Three easy ways to improve your brain health according to a neurologist
By Liz Connor
The brain is arguably the most important organ in our body. Not only does it control and coordinate our actions, it’s at the very centre of our human experience – it allows us to think, feel and form memories, and shapes our personalities too.
Yet many of us know nothing about how our brains actually work, let alone how to care for them.
“There has been a dramatic switch in the science over the last couple of decades and we’ve completely lifted the lid on what we know about how to look after our brains,” says Professor James Goodwin, neurologist and author of new book Supercharge Your Brain: How To Maintain A Healthy Brain Throughout Your Life.
Goodwin is special advisor to the Global Council on Brain Health, holds a chair at Exeter University Medical School and is a visiting professor of physiology at Loughborough University.
“If you were to ask people at a dinner party how to look after your heart, most people would be able talk about watching their cholesterol or doing exercise. But if you ask them about the brain? You’ll often be met with a blank stare,” Goodwin adds.
However, as cognitive decline continues to be a major long-term health concern, and the number of people with dementia in the UK is forecast to increase to 1,000,000 by 2025, perhaps we do need to know more about how to look after our brain health.
Goodwin shares four easy ways to help keep your brain fighting fit at any age…
1. Make movement a part of your day
If your good intentions to complete a fitness plan in lockdown are flagging, here’s a good reason to set your alarm earlier and make sure you show up on the mat.
“In the past few years, researchers have found that exercise rejuvenates the brain,” says Goodwin. “It produces a chemical that stimulates new cells, and 30 minutes per day is all you need to reap the benefits – for five days a week at a moderate intensity.”
It could be something as gentle as brisk walking or moderate jogging, but the key is to make sure your chosen activity elevates your heart rate enough to get your blood pumping. Goodwin calls it a dose effect. “The more you do, the better the effect – but you can ruin the effects of that exercise completely by sitting down for more than eight hours per day. The longer we sit, the faster we age, so make sure you’re getting up every 20 minutes.”
2. Be a social butterfly
Social distancing rules have made it more difficult to catch up with friends, but being socially connected to others makes us feel safe and cared for, and this has big benefits for our brains.
“Humans would have never survived if we’d have been solitary animals,” stresses Goodwin. “We survived because we were in groups, and over 1.5 million years of social structure has cemented that into the brain. We’re highly dependent for brain health on this social interaction for others.”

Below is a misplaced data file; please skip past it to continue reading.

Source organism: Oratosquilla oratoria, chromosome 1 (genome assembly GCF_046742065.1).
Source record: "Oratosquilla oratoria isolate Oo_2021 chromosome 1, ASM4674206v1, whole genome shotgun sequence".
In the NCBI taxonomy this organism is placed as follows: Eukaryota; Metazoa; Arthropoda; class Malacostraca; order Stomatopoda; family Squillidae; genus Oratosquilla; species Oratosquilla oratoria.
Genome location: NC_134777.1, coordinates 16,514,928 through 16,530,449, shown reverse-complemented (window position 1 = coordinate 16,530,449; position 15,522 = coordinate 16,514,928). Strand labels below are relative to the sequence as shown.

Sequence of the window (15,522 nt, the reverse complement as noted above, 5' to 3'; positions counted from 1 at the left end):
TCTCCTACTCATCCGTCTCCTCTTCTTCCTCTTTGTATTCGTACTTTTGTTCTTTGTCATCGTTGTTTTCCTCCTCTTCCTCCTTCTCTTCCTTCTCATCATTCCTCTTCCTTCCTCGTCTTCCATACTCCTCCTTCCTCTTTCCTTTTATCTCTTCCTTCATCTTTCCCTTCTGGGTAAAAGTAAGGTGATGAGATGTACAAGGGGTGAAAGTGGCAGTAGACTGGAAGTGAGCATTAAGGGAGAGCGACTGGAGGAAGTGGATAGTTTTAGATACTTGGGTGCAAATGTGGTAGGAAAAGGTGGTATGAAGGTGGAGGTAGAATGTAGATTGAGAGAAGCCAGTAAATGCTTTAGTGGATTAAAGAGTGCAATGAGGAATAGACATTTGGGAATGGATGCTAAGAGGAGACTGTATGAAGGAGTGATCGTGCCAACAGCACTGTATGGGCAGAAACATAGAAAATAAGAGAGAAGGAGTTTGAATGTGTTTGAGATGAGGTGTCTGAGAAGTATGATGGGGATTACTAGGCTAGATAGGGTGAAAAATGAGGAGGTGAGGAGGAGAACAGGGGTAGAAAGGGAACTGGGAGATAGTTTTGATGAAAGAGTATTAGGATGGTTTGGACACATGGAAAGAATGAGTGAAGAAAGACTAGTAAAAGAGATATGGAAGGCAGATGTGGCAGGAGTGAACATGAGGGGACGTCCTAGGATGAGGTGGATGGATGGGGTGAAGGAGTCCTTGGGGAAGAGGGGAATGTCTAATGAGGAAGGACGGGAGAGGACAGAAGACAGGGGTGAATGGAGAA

Goodwin claims loneliness is as bad for our health as 15 cigarettes per day or a bottle of vodka, and that those who are persistently lonely have a 50% greater chance of dying than those who are not. “Another 12-year study found that those who said they were lonely showed a 20% faster rate of decline in their brain.
“The sensation of loneliness is quite natural. It’s like a hunger or thirst – it’s the brain telling us you need to seek out some company, in the same way hunger tells that you need to eat food,” says Goodwin.
3. Eat well
“These days, we’ve got the choice of eating what we want, but that doesn’t mean we always eat what’s best for our brain,” says Goodwin. “Vitamin B12, vitamin D, magnesium, zinc and omega three are what I call the ‘big five’. These are the nutrients we know people are short of in Western diet.
“For a start, most of people in the Northern Hemisphere, above 35 latitude, don’t get enough sunshine to get enough vitamin D for six months of the year. B12, meanwhile, is only found in a very few foods which are mostly animal products.”
Aside from eating a varied diet with lots of plants and wholefoods, Goodwin has a couple of standout kitchen staples to keep in mind. “Spinach and flaxseed are two brain-benefiting foods packed full of Omega 3s that we need for our diet. If you’re sprinkling flaxseed on your porridge in the morning, then crack on, as you’re doing good.”
It’s not just what you’re eating that matters, but the amount you’re eating too. “The Okinawa is a Blue Zone – one of the five lucky areas of the world where people regularly live to over 100 years,” says Goodwin. “They have this Japanese expression called ‘hara hachi bu’, which means ‘leave the table 80% full’.
“The result of that eating habit is they will live longer, and rates of Alzheimer’s in Okinawa are 75% less than everywhere else in the world.” Essentially, those all-you-can-eat buffets and bottomless brunches might not be as good a deal as they seem.
Finally, and perhaps most importantly, brain care needs to be consistent. “I always say that it’s not what you do on a single day, it’s the single things you do every day,” states Goodwin. “You can’t just make a 12-week plan when it comes to your brain – it’s got to be a way of life.”